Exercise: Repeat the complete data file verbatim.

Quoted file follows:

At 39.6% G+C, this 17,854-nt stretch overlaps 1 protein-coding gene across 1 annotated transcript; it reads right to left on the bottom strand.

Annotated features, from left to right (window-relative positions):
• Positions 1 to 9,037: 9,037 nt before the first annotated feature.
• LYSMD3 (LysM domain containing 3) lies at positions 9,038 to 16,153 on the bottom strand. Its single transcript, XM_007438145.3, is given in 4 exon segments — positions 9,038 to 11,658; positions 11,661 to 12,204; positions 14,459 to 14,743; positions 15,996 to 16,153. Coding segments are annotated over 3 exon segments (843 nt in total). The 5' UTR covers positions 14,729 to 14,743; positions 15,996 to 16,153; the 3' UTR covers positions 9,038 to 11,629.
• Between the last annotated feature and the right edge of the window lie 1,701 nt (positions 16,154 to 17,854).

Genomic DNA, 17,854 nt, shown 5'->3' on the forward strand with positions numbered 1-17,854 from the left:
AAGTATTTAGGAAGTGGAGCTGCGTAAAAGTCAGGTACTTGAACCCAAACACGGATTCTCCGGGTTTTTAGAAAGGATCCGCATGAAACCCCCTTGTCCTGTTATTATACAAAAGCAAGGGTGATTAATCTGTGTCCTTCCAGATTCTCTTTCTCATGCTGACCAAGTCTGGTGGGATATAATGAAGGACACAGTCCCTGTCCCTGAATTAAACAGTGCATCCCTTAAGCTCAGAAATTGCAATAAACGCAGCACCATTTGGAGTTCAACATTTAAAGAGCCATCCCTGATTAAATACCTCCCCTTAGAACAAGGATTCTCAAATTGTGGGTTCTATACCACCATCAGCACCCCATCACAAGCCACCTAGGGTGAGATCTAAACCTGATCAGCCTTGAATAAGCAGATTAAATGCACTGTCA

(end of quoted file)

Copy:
At 39.6% G+C, this 17,854-nt stretch overlaps 1 protein-coding gene across 1 annotated transcript; it reads right to left on the bottom strand.

Annotated features, from left to right (window-relative positions):
• Positions 1 to 9,037: 9,037 nt before the first annotated feature.
• LYSMD3 (LysM domain containing 3) lies at positions 9,038 to 16,153 on the bottom strand. Its single transcript, XM_007438145.3, is given in 4 exon segments — positions 9,038 to 11,658; positions 11,661 to 12,204; positions 14,459 to 14,743; positions 15,996 to 16,153. Coding segments are annotated over 3 exon segments (843 nt in total). The 5' UTR covers positions 14,729 to 14,743; positions 15,996 to 16,153; the 3' UTR covers positions 9,038 to 11,629.
• Between the last annotated feature and the right edge of the window lie 1,701 nt (positions 16,154 to 17,854).

Genomic DNA, 17,854 nt, shown 5'->3' on the forward strand with positions numbered 1-17,854 from the left:
AAGTATTTAGGAAGTGGAGCTGCGTAAAAGTCAGGTACTTGAACCCAAACACGGATTCTCCGGGTTTTTAGAAAGGATCCGCATGAAACCCCCTTGTCCTGTTATTATACAAAAGCAAGGGTGATTAATCTGTGTCCTTCCAGATTCTCTTTCTCATGCTGACCAAGTCTGGTGGGATATAATGAAGGACACAGTCCCTGTCCCTGAATTAAACAGTGCATCCCTTAAGCTCAGAAATTGCAATAAACGCAGCACCATTTGGAGTTCAACATTTAAAGAGCCATCCCTGATTAAATACCTCCCCTTAGAACAAGGATTCTCAAATTGTGGGTTCTATACCACCATCAGCACCCCATCACAAGCCACCTAGGGTGAGATCTAAACCTGATCAGCCTTGAATAAGCAGATTAAATGCACTGTCA